And do not hinder them

We hardly think of children as agents of change. At the height of 1980s apartheid repression in South Africa, a group of activists did and gave them the tool of print.

Children of Soweto. Image via UN Photo on Flickr CC BY-NC-ND 2.0 Deed.

In an atmosphere of suffocatingly thick oppression on the southern tip of Africa, a group of anti-apartheid organizers gathered in 1979 to launch the Children’s Movement (CM). At the time, South Africa’s apartheid regime led a blanket assault on all Black opposition. Then prime minister PW Botha’s fears of student mobilization, labor organization, and the Black Consciousness Movement motivated the suppression or outright banning of resistance against the state. For children, this meant removing an element of critical thought at a crucial stage of development. 

The CM was initiated by adult activists. Importantly, it started from the analysis rooted in observations from local communities: that children in working-class and impoverished circumstances are often left to fend and care for themselves. A precarious and extractive labor market, fractured family units, and various symptoms of socio-economic ills such as substance abuse and gangsterism made adequate child care almost impossible. As movement organizers noted: “our children today live in a world that makes it very difficult for them to be healthy, independent, and caring people.” Therefore, the CM’s founders decided to place children in situations where they were encouraged to interpret and express their surroundings. In the words of the co-founder and ex-political prisoner Marcus Solomon: “the children have all the answers, they just need the tools.”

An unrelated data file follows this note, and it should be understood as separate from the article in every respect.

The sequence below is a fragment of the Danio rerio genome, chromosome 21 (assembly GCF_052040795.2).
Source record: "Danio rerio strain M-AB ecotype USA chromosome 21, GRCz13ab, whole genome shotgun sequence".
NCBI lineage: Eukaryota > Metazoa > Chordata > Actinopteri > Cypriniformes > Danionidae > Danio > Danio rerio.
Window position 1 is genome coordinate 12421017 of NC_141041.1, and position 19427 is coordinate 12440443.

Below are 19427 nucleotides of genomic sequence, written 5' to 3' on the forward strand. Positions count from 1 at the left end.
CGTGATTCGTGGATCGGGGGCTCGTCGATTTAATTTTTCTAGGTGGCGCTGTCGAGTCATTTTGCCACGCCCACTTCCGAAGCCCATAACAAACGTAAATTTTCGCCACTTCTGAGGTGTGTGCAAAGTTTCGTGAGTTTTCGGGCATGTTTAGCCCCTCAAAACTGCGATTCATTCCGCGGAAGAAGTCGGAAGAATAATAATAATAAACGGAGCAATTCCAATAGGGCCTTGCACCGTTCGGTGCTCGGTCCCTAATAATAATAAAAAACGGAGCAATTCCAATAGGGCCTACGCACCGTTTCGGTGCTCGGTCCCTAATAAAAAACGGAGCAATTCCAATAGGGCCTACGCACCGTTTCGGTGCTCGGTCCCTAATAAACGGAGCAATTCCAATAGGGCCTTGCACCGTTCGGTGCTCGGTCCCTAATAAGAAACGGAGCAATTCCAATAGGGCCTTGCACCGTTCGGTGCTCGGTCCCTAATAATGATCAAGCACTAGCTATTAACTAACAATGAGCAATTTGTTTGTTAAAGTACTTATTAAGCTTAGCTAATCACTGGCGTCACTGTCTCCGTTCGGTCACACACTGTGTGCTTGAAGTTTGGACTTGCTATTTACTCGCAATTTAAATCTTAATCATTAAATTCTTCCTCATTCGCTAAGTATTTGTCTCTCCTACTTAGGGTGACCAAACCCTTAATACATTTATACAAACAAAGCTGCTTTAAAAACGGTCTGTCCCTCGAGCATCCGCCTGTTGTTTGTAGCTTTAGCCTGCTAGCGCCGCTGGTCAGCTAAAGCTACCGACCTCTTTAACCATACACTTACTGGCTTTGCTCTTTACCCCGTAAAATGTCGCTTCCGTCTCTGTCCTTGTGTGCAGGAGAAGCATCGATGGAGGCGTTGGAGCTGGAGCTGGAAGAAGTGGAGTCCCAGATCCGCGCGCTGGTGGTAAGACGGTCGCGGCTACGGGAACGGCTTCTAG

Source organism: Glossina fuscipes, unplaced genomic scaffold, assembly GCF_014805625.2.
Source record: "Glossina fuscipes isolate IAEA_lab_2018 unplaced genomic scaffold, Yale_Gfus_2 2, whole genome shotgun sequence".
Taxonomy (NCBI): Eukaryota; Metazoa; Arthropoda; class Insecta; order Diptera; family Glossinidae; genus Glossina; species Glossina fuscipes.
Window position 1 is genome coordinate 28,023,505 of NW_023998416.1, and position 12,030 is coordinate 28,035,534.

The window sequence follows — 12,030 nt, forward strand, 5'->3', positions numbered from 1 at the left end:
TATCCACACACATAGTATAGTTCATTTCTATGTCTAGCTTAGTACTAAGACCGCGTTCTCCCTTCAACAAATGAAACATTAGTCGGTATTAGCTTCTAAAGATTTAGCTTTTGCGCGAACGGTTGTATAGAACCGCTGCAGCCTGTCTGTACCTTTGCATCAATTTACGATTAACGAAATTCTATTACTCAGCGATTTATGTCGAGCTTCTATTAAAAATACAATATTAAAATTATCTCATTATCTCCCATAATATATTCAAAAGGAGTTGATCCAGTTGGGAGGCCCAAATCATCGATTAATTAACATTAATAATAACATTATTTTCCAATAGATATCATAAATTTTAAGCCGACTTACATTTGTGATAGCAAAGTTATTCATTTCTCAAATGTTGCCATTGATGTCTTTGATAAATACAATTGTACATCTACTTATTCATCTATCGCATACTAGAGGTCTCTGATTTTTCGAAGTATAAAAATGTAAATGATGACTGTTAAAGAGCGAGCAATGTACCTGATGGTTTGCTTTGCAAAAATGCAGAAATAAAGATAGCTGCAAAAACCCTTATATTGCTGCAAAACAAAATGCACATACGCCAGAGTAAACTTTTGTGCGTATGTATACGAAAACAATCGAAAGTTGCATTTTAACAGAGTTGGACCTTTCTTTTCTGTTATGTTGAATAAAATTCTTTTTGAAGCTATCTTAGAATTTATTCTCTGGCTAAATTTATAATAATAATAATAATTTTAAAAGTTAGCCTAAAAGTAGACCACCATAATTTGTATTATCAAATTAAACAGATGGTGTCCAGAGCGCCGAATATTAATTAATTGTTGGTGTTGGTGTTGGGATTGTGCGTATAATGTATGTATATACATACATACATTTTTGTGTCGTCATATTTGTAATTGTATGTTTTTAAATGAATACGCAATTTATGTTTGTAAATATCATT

One such tool, developed by Solomon and his comrades, was the CM’s official newsletter, Voice of the Children/Iswi Labantwana/Die Kinderstem. A growing archive of this literary organ—alongside other histories, reports, and media content produced by the movement—is accessible on the movement’s official website and a digital guide in the form of a teaching tool can be found on the site of Revolutionary Papers. The publication itself helped reproduce a core organizational principle, namely that the young members have agency and should therefore write and collate the journal. This allowed children access to a public platform, and offered them a sense of control over how they are represented in the media and the public. The ongoing practice of the movement drew them into the sphere of social engagement, against the feeling that they are abstracted from the social and political activities spoken of in the news, or by the state. Here was a newsletter with relatable matters shared by other African children and youth.

One of the initial issues of Voice of the Children, released in 1987.

Solomon and the CM structured their work around radically uplifting the agency of young people. The idea was to teach children to question, and how to assist themselves in their day-to-day tasks while encouraging knowledge transfer and kinship. It was hoped that this would shift the individualism embedded in a society wedded to capitalism

Front cover of Voice of the Children, January 1993.